Linked by Thom Holwerda on Sat 7th Apr 2007 20:58 UTC, submitted by rx182
Windows Paul Thurrot writes about Windows XP SP3: "If you were looking for any glimpse into the mind of Microsoft, this is it: the company has completely abandoned Windows XP, and it has absolutely no plans to ever ship an XP SP3. My guess is that Microsoft will do what it did with the final Windows 2000 Service Pack: claim years later that it's no longer needed and just ship a final security patch roll-up. This is the worst kiss-off to any Microsoft product I've ever seen, and you'd think the company would show a little more respect to its best-selling OS of all time."
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RE[8]: so ?
by h times nue equals e on Sun 8th Apr 2007 12:15 UTC in reply to "RE[7]: so ?"
h times nue equals e
Member since:

It is my task to appologise for the confusion I have caused (Disclaimer: I've not slept much and my memory has failed me.)

Say you want to describe the "free" (no external forces) motion of a particle on the surface of the globe. One can find an adjusted set of coordinates (spherical coordinates r, phi and theta with center R0) where the constraint (e.g. particle can only move on the surface of the globe) is satisfied implicitly. If I derive the equations of motion in this set of prefered coordinates (and forget a moment about the fact, that these are - from our point of view - radial and angular components) then it takes the shape of a "straight line".

(Side remark: Damn, another definition of "free" we have to deal with in this forums. o_O)

When one changes the constraints (e.g. turn on external forces, maybe even non-conservative like friction) and proceeds to proceeds to describe the motion of the (now non-free) particle, one has to either modify the set of coordinates to take this into account implicitly (which would yield again "straight lines" in the new, adapted set of coordinates) or have to leave with a curved projection.

So the particle moving along the surface of the globe can be either viewed in its adapted set of coordinates as a straight line or in a less adapted set (our falt R^3) and an external constraint (like a very rigid central force), resulting in curved trajectories.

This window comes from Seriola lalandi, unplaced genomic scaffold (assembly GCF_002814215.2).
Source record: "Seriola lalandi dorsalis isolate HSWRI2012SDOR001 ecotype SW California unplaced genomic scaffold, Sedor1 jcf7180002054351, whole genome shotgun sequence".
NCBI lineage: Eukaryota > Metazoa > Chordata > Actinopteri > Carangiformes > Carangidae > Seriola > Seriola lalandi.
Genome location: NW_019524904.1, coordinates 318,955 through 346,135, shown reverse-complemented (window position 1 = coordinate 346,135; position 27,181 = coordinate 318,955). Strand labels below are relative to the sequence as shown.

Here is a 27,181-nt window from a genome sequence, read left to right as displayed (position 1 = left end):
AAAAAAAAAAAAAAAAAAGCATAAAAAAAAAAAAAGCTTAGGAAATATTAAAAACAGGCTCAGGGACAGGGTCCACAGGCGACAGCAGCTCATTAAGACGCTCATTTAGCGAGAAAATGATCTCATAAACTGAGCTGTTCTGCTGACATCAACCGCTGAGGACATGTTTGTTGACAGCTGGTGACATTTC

Light travels in "straight lines" in the 3+1 dimensional space-time, but the projection onto our familiar R^3 looks curved. If one switches on a force field so that the particle is no longer "free" and the particle would stop traveling along null - lines (lightlike world lines).

I know, that my knowledge about GRT is currently limited (as I'm only a number cruncher who tries to finally finish his thesis in computational physics), so feel free to correct me. (mental Post-It to myself: Less posting on OSNEWS, more learning GRT)

Again, my appologies for the confusion I caused

Reply Parent Score: 3

RE[9]: so ?
by h times nue equals e on Sun 8th Apr 2007 12:50 in reply to "RE[8]: so ?"
h times nue equals e Member since:

Ok, last addition /correction:

Additional (external) "forces" result in a modified functional (like the length or the Lagrange function) via "potentials" that has to be made extreme (e.g. minimised in the case of the "length").

So the resulting Euler - Lagrange equations change, not necessarily the generalised coordinates (they should be only changed, when other (holonomic) constraints are introduced. Non-holonimic constraints can be treated with Lagrange multipliers, IIRC)

*bangs head on the table*, *twice*

I'm off #-|

Reply Parent Score: 2